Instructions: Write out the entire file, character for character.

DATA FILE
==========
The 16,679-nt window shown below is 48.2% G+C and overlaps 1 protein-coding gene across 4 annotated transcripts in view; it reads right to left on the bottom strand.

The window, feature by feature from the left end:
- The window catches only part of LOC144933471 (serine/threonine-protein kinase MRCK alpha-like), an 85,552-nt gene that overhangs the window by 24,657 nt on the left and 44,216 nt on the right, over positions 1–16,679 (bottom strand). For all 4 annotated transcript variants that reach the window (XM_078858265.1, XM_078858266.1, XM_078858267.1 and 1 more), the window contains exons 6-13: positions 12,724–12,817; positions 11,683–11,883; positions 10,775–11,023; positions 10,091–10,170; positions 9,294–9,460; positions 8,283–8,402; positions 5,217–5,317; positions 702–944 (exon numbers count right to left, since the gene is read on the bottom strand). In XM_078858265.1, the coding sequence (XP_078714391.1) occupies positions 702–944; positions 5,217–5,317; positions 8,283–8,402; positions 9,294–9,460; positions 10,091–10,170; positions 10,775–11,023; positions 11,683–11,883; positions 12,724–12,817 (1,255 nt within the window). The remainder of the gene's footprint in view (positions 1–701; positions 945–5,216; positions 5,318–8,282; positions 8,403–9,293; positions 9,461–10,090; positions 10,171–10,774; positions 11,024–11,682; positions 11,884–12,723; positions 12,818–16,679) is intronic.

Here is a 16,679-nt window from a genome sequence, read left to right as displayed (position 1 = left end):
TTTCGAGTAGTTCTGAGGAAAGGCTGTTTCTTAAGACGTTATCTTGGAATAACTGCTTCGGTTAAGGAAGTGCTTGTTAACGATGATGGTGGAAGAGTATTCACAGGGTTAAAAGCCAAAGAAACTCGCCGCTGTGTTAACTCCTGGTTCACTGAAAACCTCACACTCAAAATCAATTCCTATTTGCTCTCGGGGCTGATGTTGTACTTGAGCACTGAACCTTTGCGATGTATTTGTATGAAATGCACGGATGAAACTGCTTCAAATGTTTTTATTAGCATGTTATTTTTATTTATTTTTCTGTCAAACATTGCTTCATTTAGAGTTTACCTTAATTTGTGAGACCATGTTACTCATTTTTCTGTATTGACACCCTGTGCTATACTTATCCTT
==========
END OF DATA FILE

The 16,679-nt window shown below is 48.2% G+C and overlaps 1 protein-coding gene across 4 annotated transcripts in view; it reads right to left on the bottom strand.

The window, feature by feature from the left end:
- The window catches only part of LOC144933471 (serine/threonine-protein kinase MRCK alpha-like), an 85,552-nt gene that overhangs the window by 24,657 nt on the left and 44,216 nt on the right, over positions 1–16,679 (bottom strand). For all 4 annotated transcript variants that reach the window (XM_078858265.1, XM_078858266.1, XM_078858267.1 and 1 more), the window contains exons 6-13: positions 12,724–12,817; positions 11,683–11,883; positions 10,775–11,023; positions 10,091–10,170; positions 9,294–9,460; positions 8,283–8,402; positions 5,217–5,317; positions 702–944 (exon numbers count right to left, since the gene is read on the bottom strand). In XM_078858265.1, the coding sequence (XP_078714391.1) occupies positions 702–944; positions 5,217–5,317; positions 8,283–8,402; positions 9,294–9,460; positions 10,091–10,170; positions 10,775–11,023; positions 11,683–11,883; positions 12,724–12,817 (1,255 nt within the window). The remainder of the gene's footprint in view (positions 1–701; positions 945–5,216; positions 5,318–8,282; positions 8,403–9,293; positions 9,461–10,090; positions 10,171–10,774; positions 11,024–11,682; positions 11,884–12,723; positions 12,818–16,679) is intronic.

Here is a 16,679-nt window from a genome sequence, read left to right as displayed (position 1 = left end):
TTTCGAGTAGTTCTGAGGAAAGGCTGTTTCTTAAGACGTTATCTTGGAATAACTGCTTCGGTTAAGGAAGTGCTTGTTAACGATGATGGTGGAAGAGTATTCACAGGGTTAAAAGCCAAAGAAACTCGCCGCTGTGTTAACTCCTGGTTCACTGAAAACCTCACACTCAAAATCAATTCCTATTTGCTCTCGGGGCTGATGTTGTACTTGAGCACTGAACCTTTGCGATGTATTTGTATGAAATGCACGGATGAAACTGCTTCAAATGTTTTTATTAGCATGTTATTTTTATTTATTTTTCTGTCAAACATTGCTTCATTTAGAGTTTACCTTAATTTGTGAGACCATGTTACTCATTTTTCTGTATTGACACCCTGTGCTATACTTATCCTT